A shoreline search today for the crew of the historic American schooner Nina, missing en route from the Bay of Islands to Newcastle, Australia, has been unsuccessful.
An extensive aerial shoreline search was undertaken along the country's northern west coast, an area identified by the Rescue Coordination Centre New Zealand (RCCNZ) based on drift modelling from the last known position of the yacht earlier this month.
The seven-strong crew of the 21-metre vessel were last heard from on June 4.
"We tasked a twin-engine fixed-wing aircraft to search the shoreline and coast starting at Tauroa Point, along Ninety Mile Beach, north of Northland, and out to and around Three Kings Islands, but unfortunately there was no sign of the vessel or crew,'' mission controller Neville Blakemore said.
The Piper Chieftain, from the Hamilton-based Phillips Search and Rescue Trust, with the pilot and three observers on board left Hamilton about 10am and searched throughout the day for the vessel.
Mr Blakemore said a debrief would be held overnight, before a decision on the next stage of the search operation.
The 84-year-old wooden vessel was owned by 58-year-old American David Dyche.
He was travelling with his 60-year-old wife, Rosemary, their 17-year-old son David, a 35-year-old British man and well-known maritime technology expert Evi Nemeth, 73.
An 18-year-old American woman and a 28-year-old American man were also on board.
The RCCNZ has coordinated two extensive sea-based searches based on different scenarios, covering a combined area of 500,000 square nautical miles.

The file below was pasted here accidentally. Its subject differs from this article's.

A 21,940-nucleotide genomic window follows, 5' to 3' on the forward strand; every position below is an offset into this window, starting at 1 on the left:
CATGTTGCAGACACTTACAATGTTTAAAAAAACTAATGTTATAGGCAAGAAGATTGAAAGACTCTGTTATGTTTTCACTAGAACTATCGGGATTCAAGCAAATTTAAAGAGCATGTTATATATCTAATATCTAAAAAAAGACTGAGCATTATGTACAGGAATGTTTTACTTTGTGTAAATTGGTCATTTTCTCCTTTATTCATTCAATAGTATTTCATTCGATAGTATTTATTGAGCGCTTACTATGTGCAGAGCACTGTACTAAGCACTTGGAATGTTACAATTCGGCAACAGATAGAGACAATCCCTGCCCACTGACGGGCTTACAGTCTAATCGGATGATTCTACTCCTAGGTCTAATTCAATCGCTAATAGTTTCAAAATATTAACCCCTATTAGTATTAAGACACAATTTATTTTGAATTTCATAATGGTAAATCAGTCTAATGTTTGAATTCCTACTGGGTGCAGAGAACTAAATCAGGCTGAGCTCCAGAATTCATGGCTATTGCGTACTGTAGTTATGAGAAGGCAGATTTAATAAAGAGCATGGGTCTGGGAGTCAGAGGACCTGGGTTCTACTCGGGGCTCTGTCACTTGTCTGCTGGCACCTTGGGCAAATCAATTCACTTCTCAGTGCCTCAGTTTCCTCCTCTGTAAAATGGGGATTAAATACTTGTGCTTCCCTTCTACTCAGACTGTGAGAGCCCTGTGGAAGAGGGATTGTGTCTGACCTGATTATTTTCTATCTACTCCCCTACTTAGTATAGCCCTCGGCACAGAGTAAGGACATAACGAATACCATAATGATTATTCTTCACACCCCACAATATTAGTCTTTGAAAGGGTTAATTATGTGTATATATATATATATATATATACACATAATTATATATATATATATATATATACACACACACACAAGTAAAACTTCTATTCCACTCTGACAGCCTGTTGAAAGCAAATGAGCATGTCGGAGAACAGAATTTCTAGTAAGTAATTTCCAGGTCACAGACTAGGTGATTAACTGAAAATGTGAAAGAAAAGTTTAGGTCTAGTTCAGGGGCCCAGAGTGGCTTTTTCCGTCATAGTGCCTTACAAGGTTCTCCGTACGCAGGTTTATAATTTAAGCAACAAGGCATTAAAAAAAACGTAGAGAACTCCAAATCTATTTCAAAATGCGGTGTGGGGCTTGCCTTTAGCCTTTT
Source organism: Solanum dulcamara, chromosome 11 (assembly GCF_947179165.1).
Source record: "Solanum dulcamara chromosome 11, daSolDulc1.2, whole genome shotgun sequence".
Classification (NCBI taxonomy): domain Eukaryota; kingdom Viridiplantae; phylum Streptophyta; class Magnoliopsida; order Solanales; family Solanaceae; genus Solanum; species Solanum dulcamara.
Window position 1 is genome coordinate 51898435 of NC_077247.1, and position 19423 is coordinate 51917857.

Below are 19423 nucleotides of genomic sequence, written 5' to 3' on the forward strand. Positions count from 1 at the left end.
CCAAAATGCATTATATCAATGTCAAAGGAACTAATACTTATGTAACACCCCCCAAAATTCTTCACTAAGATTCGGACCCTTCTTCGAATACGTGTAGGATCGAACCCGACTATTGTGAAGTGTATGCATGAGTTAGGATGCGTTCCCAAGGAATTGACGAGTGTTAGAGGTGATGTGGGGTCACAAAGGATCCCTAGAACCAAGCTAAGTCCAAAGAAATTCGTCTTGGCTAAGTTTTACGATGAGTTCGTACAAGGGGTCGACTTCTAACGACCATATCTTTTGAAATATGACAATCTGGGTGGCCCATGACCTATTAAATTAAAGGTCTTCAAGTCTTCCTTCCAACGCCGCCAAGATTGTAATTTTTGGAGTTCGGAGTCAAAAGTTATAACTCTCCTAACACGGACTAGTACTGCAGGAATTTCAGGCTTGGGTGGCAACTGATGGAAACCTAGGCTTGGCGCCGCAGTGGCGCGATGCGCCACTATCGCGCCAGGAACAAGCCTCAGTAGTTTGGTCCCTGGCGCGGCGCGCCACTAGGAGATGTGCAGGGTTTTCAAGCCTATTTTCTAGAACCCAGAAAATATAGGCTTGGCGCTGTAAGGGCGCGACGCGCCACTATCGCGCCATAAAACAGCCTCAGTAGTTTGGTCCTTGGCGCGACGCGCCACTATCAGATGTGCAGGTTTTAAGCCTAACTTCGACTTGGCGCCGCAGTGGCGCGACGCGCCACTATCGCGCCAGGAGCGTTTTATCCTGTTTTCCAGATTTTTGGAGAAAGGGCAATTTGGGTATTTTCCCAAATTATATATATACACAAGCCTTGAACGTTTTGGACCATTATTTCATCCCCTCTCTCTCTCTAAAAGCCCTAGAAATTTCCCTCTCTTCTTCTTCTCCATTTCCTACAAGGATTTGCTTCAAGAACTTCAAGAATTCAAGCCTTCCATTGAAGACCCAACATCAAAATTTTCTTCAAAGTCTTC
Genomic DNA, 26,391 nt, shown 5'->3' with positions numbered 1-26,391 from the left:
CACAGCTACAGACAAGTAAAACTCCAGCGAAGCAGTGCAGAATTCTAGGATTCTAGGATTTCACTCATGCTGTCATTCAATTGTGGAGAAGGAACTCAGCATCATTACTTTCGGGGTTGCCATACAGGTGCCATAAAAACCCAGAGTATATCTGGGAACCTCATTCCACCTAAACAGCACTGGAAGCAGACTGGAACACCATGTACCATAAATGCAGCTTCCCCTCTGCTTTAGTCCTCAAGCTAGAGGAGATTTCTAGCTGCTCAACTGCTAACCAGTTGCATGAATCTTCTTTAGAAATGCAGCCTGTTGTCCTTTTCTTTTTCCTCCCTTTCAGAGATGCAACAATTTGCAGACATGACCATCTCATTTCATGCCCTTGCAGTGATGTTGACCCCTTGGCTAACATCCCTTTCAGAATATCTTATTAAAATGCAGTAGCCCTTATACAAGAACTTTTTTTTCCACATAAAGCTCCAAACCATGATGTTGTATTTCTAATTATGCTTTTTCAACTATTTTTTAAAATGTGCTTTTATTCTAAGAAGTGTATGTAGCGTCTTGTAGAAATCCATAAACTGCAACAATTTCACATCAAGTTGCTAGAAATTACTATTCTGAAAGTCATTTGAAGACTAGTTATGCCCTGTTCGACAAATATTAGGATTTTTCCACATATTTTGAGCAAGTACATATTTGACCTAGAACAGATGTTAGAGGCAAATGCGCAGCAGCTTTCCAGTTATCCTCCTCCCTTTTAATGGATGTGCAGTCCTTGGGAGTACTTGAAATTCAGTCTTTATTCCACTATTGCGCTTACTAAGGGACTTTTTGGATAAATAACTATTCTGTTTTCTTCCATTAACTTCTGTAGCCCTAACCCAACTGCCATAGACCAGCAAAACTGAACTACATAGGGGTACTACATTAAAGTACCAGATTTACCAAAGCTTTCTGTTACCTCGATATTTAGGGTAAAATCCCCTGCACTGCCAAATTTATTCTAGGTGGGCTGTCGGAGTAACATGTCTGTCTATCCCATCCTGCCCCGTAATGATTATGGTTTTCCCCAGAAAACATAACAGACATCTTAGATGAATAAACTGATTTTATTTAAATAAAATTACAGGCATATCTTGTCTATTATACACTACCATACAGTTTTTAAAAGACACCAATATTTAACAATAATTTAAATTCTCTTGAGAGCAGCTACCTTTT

The schooner, built in 1928, left Opua in the Bay of Islands on May 29 and was last heard from about 370 nautical miles west-north-west of Cape Reinga.
The vessel was equipped with satellite phone, a spot device which allows regular tracking signals to be sent manually, and an emergency beacon. The beacon had not been activated, Mr Blakemore said.
After concerns were raised by family and friends, the RCCNZ launched a "communications search'' on June 14, using a range of methods to broadcast alerts to the vessel and others in the area.
RCCNZ search and rescue mission coordinator Kevin Banaghan said an RNZAF P3 Orion had completed two extensive searches.
On Tuesday a search area of 160,000 square nautical miles was covered, to the immediate north-north-east of New Zealand, based on the vessel being disabled and drifting.
On Wednesday a search was completed of 324,000 square nautical miles between northern New Zealand and the Australian coast, based on the vessel suffering damage but continuing to make progress towards Australia.
Records showed that conditions at the last known position for the vessel were very rough, with winds of 80km/h, gusting to 110km/h, and swells of up to eight metres.